After a long week of classes and practices, nothing beats the crowd on a fall afternoon when a Titan touchdown is scored; kids run around while students, teachers, and alumni alike, join together for the spirit and camaraderie in Aycock Stadium. Nothing rivals the cheers from Dale Travis Court when a basket is scored, as the Titan mascot slides down the floor into the student section with minutes left on the clock. Nothing is louder than the beaded spirit stick being pumped in the air as the AquaTitans scream during a 50-freestyle split-second race to the finish.
Titan crowds, cheers and applause haven’t stopped; but are now muted behind screens as fans must watch from home. For the 2020-21 school year and in response to COVID-19, both the VPL and LIS leagues agreed to a “no spectator” rule for all contests to ensure the health and safety of the community. In response, staff members in the athletics and technology departments have worked to bridge the gap between an “in person” and “virtual” experience by streaming all home contests on Youtube. A virtual experience for at home spectators, however, wasn’t a new idea.
Athletic Director Anna Prillaman has envisioned for several years that all home contests might one day be livestreamed. Whether for at-home viewing, for coach analytics, or for highlight reels for potential college applications, streaming of high school athletics is a nationwide trend. “While we would always prefer to have our stands full of cheering Titans from every corner of our community,” says Prillaman, “we also understand providing another avenue for viewership broadens our community support near and far.”
Prillaman’s vision started years ago with a simple computer camera angled at a court, while someone (usually Prillaman herself) hit play and stop with every basketball or volleyball buzzer. The simplistic cell-phone-like recording was streamed live via YouTube. In 2019, partnerships between athletics and technology began to make enhanced livestreaming more of a reality. Software like Wirecast, enabled the addition of school logos, scoreboards, and tickers for the at home viewers; like a rudimentary “Titan ESPN.” The setup, however, demanded a full-time student or faculty member to constantly supervise the program in real-time, only allowing for one contest at a time, generally only games played inside on Trinity’s Dale Travis Court.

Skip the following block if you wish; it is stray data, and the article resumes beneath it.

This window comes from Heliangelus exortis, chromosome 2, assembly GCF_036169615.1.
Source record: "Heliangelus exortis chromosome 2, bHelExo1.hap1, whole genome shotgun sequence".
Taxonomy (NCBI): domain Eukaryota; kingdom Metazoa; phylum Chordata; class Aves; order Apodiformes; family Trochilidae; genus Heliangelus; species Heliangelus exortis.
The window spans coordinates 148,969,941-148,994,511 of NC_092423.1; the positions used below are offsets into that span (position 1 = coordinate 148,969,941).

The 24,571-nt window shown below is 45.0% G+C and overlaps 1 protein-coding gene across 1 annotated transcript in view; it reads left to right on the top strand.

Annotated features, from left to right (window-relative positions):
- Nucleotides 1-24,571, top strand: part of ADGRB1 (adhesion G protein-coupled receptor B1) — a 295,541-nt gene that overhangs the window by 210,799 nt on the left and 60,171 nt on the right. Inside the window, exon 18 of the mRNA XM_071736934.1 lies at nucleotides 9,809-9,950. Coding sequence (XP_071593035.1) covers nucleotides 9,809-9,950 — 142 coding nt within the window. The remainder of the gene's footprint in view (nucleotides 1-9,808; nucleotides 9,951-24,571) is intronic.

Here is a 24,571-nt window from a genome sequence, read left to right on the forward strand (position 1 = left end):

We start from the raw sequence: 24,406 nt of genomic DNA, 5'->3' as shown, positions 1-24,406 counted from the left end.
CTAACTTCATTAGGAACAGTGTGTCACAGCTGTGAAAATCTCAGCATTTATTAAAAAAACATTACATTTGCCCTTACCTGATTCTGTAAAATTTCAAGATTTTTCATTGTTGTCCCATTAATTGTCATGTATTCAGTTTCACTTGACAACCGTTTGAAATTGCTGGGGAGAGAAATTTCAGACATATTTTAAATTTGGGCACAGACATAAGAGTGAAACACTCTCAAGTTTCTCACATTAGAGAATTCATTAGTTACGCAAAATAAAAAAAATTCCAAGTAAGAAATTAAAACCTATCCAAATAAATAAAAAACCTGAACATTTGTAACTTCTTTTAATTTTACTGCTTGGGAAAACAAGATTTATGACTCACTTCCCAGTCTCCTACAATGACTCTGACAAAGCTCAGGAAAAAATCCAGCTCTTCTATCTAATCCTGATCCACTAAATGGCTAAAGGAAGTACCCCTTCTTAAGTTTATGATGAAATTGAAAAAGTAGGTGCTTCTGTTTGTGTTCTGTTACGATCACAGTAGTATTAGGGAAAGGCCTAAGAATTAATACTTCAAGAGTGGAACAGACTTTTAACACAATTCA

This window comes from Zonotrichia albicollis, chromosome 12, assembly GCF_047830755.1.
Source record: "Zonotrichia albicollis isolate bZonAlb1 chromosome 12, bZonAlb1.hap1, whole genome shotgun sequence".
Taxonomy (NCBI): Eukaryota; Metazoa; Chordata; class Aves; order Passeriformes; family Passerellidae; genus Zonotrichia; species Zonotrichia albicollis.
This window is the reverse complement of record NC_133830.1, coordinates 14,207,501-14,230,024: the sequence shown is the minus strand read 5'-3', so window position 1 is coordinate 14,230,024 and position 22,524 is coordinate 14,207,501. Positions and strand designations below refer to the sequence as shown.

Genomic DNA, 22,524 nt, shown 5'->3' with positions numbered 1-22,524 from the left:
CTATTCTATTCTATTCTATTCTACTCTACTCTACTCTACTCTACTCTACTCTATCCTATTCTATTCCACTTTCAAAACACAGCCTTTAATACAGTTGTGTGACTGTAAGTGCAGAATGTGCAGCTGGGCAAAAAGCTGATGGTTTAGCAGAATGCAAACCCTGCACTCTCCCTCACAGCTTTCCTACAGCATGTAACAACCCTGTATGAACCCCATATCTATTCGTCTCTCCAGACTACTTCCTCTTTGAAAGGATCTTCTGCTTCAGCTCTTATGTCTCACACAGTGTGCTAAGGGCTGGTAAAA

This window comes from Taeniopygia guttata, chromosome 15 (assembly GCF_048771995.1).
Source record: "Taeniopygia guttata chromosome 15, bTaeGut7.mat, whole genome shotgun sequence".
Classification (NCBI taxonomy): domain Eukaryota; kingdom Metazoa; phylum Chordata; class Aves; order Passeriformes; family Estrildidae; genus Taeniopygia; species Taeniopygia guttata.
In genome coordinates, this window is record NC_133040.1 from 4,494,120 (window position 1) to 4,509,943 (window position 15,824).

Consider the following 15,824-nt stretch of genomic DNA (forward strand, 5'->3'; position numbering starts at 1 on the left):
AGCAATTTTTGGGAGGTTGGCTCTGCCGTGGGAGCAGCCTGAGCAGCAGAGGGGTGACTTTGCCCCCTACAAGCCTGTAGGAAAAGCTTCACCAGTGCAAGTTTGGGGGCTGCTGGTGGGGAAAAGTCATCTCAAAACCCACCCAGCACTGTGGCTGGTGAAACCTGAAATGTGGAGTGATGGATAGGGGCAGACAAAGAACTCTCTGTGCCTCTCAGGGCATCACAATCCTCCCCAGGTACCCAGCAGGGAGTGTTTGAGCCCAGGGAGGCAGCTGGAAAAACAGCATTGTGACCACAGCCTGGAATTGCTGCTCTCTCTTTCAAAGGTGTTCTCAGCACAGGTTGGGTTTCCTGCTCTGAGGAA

With the prediction of contests without spectators, more advanced streaming began in the fall of 2020. Thanks to the instrumental help of Kyle van de Kamp ’12 and the entire tech department, a once rudimentary “Titan ESPN” was becoming more of a reality. Adam Lonon, Trinity girls head basketball coach and athletic site manager, also stepped in to assist van de Kamp. “After seeing the success from our live-streamed Wirecast contests, I’ve been excited to help bring those capabilities to our other programs,” says Lonon. “Community plays such a key role in Trinity’s culture, and it is comforting that our parents, although socially distant, can still witness first goals or first aces.”